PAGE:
Most Common-Standards Changes Several Years Away, Report Finds
Remember the big wave of common-standards adoptions last year? In the span of just nine months, 43 states and the District of Columbia substituted one shared set of academic standards for their own. Now they face a much tougher job: translating those ideas into instruction.
Unsurprisingly, states are saying it's going to take a while. In a survey out today, they told the Center on Education Policy that they plan to change curriculum, assessment, and teacher evaluation and certification, but that it will take at least two years to do so. Professional development was the only planned change with a shorter timeline; States said they would redesign those sessions to reflect the common core by next year.
A few other interesting points illustrated by the study:
• The disconnect between K-12 and higher education. Again, it's unsurprising that K-12 officials have little idea about how their college systems will connect with the common standards and assessments. About half had the sense that higher-ed. planned to revise teacher-prep programs in light of the new standards; the other half didn't know. Would colleges revise curriculum to reflect the standards? Would they embrace results of the assessments for admissions decisions? No clue. This could be because K-12 and higher ed. typically don't communicate or coordinate closely. It could be because higher ed. has a sense that this whole K-12 standards business is really, well, K-12's problem. But either way, it's an issue: Folks concerned with high remediation rates and such have long argued that if K-12 and higher ed. don't get together and work out the kinks, the pipeline won't work properly.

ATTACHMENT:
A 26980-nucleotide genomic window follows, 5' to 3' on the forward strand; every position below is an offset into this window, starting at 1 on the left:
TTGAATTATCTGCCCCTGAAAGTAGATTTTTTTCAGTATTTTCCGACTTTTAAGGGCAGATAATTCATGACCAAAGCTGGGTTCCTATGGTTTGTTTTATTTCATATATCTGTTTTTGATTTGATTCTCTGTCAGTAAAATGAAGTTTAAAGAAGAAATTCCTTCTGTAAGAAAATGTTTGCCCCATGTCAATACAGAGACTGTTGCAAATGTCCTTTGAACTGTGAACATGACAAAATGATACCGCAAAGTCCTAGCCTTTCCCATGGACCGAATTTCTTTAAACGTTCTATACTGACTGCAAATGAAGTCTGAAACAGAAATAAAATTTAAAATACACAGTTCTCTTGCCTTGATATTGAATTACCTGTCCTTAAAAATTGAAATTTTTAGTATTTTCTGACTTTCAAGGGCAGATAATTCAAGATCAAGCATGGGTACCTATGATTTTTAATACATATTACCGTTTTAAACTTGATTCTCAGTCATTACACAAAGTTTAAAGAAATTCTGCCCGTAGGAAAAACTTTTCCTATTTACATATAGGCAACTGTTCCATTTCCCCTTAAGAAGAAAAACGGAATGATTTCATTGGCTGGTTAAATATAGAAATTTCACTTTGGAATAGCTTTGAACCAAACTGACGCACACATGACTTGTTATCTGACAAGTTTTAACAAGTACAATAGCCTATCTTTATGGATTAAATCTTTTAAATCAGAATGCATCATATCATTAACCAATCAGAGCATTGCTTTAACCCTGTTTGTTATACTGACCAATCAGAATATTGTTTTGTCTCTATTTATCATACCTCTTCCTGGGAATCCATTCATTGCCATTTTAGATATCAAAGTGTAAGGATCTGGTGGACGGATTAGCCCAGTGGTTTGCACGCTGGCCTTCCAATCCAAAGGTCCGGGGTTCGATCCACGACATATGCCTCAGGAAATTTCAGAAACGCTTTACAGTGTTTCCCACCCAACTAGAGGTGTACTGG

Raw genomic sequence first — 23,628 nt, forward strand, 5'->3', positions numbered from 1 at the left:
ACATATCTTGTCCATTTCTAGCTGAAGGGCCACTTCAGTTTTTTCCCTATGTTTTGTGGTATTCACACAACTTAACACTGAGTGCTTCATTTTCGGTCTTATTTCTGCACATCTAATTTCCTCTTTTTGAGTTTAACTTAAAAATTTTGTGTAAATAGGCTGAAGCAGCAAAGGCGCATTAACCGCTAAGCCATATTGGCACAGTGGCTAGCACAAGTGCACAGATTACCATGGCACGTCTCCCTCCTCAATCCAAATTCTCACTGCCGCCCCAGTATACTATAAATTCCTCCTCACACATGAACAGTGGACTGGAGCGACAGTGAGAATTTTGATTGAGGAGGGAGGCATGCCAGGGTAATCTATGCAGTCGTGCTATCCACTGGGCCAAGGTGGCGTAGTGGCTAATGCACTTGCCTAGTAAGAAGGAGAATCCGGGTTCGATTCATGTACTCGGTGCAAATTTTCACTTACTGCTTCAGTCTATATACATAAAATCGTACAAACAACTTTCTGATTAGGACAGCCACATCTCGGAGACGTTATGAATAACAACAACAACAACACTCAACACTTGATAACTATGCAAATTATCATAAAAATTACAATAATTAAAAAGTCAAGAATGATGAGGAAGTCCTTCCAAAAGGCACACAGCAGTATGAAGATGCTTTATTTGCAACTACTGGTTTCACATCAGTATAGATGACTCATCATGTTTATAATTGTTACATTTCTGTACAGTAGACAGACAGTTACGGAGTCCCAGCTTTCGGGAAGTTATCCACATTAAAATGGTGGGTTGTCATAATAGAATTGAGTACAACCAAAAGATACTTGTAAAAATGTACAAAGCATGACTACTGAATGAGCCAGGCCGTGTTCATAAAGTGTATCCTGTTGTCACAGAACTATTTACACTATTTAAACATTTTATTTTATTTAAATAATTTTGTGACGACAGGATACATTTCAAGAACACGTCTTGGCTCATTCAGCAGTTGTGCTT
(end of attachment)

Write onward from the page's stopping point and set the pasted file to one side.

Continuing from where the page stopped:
• The role of Race to the Top. Interesting results here. States said that the chance of winning Race to the Top money wasn't the main reason they adopted the standards. They ranked that fourth, saying the rigor of the standards, the possibility of using them as a framework for statewide education improvement, and beefing up their own standards were more important. Yet elsewhere in the survey, it was clear that Race to the Top money talks: Most of the states that gave shorter timelines for being able to align key parts of their system to the common standards were Race to the Top winners.
• Districts stay in control. Have you worried that states would throw their weight around and dictate how the new standards would be taught in districts? The survey suggests you can relax. In an interesting set of findings, 31 states answered yes to the question of whether they would "require" districts to implement the common standards. But their answers to a subsequent question showed that those "requirements" were closer to expectations; changes in professional development, curriculum, teacher evaluation, and such were "expected" of districts, but not required, the states said. In other words: We're not going to dictate how you guys do this, but you overlook it at your peril, since you'll be held accountable for the results of assessments on this stuff.
What does all this mean? As one think tanker told me, maybe not much, because it's far easier to say you're planning to do something than to do it. How sincere states are in their desires to become one with the common standards is still debated among the idealistic and cynical. But even the most sincere have a heavy lift ahead of them, given all the moving parts involved in full implementation, and the lack of money and capacity to make them all move in harmony.